It’s not only fun but potentially profitable. If 70% of a secular college campus wants to study the topic, that will attract students, and students will build up departments within universities (gee, if I’m a department head of the philosophy department, what a wonderful way to ensure I have profitable retirement!).

    The goal of a survey which I commissioned last year was to show administrators there is money to be made with ID!

    Thoughts on “Intelligent design: Who has designs on your students’ minds?”

    Further Eugenie Scott wants it discussed in the University. She said so on at least two occasions:
    My Correspondence with Eugenie

    and

    Anti-Evolutionist Fund Think Tank

    Ironically, from the standpoint of evolution education, it is far preferable to have anti-evolutionary ideas expressed and debated at the university than in the local school board meeting.

    So let the classes begin!

  9. wb4,

    From the article:

    “To add to the give-and-take, a member of the biology faculty and a local clergyman were invited as guest speakers…”

    Dr. Dembski, could you shed any light on why a clergyman was invited as a guest speaker to argue for ID?

    Arguments should be judged by their own strength, not by who makes them.

    Also from the article:

    “Roth designed the course to ‘look at intelligent design on three levels: as an argument for the existence of God, as an alternative to evolution in science, and in the context of the current debate over evolution and religion.’”

    Huh? Why do God and religion keep coming into the picture whenever ID is discussed? What’s going on here?

    So what? It’s no secret that the implications of ID are very favorable for theism. Why do you think Christians like it so much?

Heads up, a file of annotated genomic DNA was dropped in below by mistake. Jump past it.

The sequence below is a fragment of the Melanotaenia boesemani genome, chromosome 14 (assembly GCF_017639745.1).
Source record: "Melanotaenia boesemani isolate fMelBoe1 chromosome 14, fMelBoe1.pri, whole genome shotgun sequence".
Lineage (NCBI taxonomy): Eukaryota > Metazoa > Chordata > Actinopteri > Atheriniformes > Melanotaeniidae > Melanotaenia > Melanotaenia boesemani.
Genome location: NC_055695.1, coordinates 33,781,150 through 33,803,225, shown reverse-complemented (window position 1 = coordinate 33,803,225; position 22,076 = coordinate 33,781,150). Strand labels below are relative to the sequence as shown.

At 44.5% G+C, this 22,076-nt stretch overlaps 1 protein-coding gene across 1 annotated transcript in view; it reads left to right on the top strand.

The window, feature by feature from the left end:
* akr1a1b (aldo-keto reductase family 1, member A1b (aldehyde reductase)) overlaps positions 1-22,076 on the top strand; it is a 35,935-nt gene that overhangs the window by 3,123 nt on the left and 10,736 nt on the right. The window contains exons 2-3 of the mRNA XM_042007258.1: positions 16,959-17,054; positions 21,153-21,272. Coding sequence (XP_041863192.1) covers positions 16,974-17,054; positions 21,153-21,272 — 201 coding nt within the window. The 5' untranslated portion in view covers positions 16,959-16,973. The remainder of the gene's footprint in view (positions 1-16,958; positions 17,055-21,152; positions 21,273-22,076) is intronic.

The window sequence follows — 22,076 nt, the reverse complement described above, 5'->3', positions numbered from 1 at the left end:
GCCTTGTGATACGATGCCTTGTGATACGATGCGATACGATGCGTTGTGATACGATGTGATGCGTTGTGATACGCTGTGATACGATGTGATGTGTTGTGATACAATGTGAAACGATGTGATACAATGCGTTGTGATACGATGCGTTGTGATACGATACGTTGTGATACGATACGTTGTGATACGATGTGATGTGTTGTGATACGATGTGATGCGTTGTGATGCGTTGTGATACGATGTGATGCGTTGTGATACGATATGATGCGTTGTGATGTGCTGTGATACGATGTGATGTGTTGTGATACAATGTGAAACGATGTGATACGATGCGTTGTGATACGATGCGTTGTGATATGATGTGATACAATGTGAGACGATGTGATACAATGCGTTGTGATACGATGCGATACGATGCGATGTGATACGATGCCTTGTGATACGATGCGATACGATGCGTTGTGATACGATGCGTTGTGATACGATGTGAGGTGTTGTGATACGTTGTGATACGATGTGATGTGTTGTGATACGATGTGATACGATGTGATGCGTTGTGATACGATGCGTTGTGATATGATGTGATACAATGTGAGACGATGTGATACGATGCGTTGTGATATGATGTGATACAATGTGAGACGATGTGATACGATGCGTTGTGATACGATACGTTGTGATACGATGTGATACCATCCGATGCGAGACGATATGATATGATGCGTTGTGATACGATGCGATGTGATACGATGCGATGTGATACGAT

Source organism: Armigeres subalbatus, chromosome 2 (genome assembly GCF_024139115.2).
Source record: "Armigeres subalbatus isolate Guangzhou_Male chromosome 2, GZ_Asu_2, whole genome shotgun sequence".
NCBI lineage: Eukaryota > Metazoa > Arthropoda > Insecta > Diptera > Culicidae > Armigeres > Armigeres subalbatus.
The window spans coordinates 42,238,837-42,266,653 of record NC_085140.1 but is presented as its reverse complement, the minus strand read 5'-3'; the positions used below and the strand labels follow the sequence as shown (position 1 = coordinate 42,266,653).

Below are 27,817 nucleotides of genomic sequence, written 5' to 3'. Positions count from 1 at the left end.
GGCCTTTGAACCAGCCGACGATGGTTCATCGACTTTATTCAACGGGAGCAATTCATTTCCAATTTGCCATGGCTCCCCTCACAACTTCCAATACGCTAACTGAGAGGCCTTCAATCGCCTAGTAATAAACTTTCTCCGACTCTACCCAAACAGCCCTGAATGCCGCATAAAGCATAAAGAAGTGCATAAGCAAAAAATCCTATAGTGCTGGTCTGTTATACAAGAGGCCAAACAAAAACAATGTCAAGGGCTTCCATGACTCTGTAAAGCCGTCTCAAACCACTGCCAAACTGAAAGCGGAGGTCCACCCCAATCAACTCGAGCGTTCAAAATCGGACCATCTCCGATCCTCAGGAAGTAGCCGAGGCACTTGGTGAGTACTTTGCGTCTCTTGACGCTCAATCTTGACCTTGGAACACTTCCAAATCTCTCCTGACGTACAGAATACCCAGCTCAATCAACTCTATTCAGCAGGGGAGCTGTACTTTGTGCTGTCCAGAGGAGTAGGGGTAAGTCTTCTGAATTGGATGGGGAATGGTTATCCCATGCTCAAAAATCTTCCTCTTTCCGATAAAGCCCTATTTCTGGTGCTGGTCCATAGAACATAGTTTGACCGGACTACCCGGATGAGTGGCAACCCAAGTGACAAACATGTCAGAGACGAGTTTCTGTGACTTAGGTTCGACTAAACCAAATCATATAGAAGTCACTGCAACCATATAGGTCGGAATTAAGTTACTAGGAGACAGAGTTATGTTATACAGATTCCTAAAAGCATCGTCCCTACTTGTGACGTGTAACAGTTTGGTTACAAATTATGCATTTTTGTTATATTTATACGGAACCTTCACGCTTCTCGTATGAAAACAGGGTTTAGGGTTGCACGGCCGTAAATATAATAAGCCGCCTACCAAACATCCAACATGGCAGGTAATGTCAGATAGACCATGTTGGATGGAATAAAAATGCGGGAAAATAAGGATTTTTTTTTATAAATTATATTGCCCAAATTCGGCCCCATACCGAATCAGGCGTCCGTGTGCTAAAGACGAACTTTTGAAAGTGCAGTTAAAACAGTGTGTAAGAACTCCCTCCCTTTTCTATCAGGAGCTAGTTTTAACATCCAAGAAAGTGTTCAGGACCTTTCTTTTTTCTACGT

10. Good to see this course being taught.

  11. Will Darwinists one day regret saying “teaching ID is fine so long as it’s taught in religion or philosophy classes and not in science classes.”? If “Philosophy of ID” classes undermine the philosophy that supports Darwinian science, that’s a roundabout way of getting to the right place, isn’t it?

  12. “I bet you’re a Darwinist too just by the fact that you couldn’t discuss evolution without mentioning religion.”

    In fact I was discussing ID. Please let’s keep it civilized and respectful, and not be disingenious.

    Yes, I am a Darwinist. As a matter of fact, just earlier this month I wrote a computer simulation that uses random mutations and undirected natural selection to produce complex, organized structures (neural nets). Fascinating stuff:

    ID is part and parcel of evolution for most of us here. That you would automatically exclude it is further evidence of your Darwinian prejudices. Let’s try to keep it objective. -ds

    P.S. Yes I did delete one of your comments because I didn’t feel like correcting your errors of fact regarding the Cobb County evolution sticker lawsuit nor was I going to let you use this blog for a soapbox to propagate said errors of fact. I also edited out the gratuitous inclusion of your blog’s URL in this comment for the same reason – this isn’t a soapbox for ID antagonists. If that’s your intent you can leave now. -ds